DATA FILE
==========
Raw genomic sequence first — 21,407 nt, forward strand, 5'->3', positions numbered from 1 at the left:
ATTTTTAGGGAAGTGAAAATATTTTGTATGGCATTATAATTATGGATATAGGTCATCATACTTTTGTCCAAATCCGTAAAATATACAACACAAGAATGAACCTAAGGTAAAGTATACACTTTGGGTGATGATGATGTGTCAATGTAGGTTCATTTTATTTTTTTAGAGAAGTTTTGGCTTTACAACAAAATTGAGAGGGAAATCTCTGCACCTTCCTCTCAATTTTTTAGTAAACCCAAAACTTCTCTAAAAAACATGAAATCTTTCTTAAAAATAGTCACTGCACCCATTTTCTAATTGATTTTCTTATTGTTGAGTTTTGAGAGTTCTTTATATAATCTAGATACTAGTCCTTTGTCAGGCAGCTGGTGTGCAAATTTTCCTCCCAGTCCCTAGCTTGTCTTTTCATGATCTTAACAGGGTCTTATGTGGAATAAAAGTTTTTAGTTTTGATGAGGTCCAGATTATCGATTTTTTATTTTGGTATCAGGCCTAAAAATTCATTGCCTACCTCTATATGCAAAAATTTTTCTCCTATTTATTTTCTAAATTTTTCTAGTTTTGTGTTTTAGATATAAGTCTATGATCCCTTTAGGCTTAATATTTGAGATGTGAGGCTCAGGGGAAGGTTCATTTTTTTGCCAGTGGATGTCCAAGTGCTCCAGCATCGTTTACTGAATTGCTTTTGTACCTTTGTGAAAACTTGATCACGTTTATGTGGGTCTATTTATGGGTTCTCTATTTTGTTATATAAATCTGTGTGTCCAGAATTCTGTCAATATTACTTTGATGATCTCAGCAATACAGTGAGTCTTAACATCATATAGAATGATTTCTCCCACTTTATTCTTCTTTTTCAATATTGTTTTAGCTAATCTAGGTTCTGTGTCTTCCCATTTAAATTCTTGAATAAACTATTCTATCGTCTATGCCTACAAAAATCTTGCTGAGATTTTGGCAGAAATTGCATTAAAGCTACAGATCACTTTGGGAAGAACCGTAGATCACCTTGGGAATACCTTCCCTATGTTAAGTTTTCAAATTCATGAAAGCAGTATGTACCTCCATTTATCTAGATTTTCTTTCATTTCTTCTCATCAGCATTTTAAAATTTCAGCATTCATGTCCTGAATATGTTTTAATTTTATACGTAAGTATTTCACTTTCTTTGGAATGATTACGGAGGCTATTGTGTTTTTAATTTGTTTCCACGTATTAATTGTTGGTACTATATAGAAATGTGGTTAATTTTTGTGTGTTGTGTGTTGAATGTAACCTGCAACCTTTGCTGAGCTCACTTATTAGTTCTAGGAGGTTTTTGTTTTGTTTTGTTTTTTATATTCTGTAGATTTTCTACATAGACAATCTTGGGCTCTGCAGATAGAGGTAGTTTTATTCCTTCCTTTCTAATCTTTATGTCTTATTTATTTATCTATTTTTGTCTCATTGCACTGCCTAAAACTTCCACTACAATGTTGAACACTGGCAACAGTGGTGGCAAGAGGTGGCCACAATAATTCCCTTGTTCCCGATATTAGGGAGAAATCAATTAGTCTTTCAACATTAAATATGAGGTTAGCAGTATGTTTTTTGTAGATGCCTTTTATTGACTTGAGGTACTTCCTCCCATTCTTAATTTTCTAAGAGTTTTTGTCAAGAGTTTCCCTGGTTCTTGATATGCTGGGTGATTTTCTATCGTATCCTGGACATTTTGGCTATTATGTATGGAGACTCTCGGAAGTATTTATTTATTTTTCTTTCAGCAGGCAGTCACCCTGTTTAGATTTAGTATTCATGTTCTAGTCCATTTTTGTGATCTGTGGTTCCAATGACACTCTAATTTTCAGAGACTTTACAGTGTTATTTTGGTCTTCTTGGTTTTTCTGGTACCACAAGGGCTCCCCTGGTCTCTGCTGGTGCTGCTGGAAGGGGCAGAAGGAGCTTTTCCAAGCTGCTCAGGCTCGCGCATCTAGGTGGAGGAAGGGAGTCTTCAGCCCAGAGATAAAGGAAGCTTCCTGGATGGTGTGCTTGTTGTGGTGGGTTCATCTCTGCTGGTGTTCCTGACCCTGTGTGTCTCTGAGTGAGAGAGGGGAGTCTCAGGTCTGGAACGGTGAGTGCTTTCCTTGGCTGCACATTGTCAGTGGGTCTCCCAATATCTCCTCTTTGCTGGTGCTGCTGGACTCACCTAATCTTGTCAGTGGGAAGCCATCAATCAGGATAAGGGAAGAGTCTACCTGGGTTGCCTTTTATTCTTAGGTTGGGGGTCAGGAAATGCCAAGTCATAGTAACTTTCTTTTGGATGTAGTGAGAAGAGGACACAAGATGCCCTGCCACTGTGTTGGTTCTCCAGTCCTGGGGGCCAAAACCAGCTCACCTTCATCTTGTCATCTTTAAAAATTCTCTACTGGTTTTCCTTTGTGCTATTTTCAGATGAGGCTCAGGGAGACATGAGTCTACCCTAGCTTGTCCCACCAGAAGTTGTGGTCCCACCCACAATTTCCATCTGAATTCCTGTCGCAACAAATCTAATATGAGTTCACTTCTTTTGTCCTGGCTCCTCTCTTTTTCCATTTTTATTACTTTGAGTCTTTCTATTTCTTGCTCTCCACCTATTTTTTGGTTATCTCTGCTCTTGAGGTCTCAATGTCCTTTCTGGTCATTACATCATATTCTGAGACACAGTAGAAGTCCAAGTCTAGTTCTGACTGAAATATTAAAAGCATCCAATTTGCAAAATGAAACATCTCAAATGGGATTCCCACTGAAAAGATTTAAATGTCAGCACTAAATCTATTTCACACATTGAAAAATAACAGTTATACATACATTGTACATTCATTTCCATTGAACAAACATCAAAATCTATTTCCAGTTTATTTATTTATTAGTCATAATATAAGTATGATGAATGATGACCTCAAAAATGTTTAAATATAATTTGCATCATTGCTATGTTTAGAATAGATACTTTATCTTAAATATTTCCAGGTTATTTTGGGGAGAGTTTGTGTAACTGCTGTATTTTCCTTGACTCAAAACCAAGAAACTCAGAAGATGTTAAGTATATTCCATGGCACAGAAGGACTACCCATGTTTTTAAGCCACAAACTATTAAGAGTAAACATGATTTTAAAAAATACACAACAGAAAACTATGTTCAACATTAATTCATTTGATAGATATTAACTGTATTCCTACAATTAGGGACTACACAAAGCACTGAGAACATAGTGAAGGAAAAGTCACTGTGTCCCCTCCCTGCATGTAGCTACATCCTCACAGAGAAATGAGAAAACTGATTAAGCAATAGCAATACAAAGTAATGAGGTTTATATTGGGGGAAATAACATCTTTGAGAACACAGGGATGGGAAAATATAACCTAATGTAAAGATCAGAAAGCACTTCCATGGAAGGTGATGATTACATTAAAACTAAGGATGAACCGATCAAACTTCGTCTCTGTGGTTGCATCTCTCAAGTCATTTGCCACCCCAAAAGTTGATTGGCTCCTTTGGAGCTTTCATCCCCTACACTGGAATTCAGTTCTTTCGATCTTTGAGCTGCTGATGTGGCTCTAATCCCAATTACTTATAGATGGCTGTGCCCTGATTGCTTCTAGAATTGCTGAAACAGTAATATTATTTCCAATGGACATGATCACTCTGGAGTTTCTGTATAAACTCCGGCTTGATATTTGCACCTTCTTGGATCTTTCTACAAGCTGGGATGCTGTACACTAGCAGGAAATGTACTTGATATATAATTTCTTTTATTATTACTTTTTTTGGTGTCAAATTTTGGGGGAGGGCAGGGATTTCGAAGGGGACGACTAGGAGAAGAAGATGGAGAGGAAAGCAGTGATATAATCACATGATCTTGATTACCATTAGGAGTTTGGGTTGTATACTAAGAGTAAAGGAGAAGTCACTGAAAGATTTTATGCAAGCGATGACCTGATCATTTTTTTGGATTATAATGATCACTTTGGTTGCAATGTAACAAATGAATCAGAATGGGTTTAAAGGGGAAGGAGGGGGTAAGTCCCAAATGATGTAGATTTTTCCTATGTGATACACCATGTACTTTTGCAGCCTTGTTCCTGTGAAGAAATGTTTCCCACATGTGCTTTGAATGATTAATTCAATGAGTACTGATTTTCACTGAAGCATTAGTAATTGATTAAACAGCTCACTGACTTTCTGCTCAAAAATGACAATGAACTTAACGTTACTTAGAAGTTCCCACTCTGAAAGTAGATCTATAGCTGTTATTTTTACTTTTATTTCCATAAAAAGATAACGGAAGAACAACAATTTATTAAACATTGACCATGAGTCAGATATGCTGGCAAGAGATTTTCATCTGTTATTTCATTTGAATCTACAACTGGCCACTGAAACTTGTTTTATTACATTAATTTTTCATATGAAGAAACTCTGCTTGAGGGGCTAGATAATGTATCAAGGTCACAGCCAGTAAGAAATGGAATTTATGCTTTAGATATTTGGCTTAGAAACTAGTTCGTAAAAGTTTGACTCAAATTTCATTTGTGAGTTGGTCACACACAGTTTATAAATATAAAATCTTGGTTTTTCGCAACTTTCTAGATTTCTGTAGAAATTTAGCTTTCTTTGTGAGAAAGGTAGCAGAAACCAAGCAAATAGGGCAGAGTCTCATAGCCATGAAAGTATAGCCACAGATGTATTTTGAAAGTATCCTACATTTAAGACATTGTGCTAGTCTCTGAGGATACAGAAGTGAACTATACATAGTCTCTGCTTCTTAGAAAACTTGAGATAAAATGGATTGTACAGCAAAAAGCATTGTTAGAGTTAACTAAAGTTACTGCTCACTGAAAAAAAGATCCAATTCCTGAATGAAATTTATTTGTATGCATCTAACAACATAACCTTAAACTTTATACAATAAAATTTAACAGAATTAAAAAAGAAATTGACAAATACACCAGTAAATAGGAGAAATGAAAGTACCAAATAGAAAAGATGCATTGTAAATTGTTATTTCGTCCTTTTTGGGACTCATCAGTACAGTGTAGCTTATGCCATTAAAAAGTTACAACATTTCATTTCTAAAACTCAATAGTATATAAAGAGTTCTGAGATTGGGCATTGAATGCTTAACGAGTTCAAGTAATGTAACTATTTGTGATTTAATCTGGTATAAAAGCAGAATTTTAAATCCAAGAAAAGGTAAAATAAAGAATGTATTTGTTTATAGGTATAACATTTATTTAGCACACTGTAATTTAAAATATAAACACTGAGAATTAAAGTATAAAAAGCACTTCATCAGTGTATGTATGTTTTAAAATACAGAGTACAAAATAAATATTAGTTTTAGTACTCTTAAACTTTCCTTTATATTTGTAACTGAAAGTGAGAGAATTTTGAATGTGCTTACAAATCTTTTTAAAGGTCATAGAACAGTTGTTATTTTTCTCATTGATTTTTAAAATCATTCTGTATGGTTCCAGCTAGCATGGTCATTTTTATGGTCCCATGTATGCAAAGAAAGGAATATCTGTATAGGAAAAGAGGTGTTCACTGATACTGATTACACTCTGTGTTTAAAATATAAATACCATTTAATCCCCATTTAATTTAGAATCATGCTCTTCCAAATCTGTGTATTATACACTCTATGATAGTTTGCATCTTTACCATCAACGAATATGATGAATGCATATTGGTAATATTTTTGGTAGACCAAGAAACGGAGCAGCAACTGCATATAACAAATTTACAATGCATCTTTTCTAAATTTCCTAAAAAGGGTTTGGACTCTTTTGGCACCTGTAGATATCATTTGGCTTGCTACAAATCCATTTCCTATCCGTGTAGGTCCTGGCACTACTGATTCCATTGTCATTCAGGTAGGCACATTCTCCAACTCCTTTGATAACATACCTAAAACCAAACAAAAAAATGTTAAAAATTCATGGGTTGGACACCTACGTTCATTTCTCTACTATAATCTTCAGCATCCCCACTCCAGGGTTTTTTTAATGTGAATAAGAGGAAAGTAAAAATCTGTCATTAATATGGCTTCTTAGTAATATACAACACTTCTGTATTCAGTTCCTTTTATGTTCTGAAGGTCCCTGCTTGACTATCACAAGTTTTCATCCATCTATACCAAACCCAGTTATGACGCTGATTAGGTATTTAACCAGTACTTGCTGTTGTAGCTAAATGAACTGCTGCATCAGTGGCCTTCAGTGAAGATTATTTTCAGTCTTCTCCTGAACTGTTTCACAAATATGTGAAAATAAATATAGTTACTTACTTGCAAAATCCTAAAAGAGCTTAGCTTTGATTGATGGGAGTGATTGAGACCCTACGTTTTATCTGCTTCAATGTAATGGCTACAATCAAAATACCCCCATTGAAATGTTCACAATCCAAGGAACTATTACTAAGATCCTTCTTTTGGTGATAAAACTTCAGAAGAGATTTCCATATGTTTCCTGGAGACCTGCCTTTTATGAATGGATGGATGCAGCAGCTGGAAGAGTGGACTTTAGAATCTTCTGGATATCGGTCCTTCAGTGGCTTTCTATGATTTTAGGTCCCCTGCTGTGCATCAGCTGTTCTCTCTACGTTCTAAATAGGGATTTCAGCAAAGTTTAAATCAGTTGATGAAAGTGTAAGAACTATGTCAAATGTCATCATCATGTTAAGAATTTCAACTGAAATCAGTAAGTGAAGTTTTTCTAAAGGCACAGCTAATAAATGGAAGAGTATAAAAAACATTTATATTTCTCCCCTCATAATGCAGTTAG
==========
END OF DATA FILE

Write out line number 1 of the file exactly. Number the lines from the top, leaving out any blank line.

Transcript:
Raw genomic sequence first — 21,407 nt, forward strand, 5'->3', positions numbered from 1 at the left: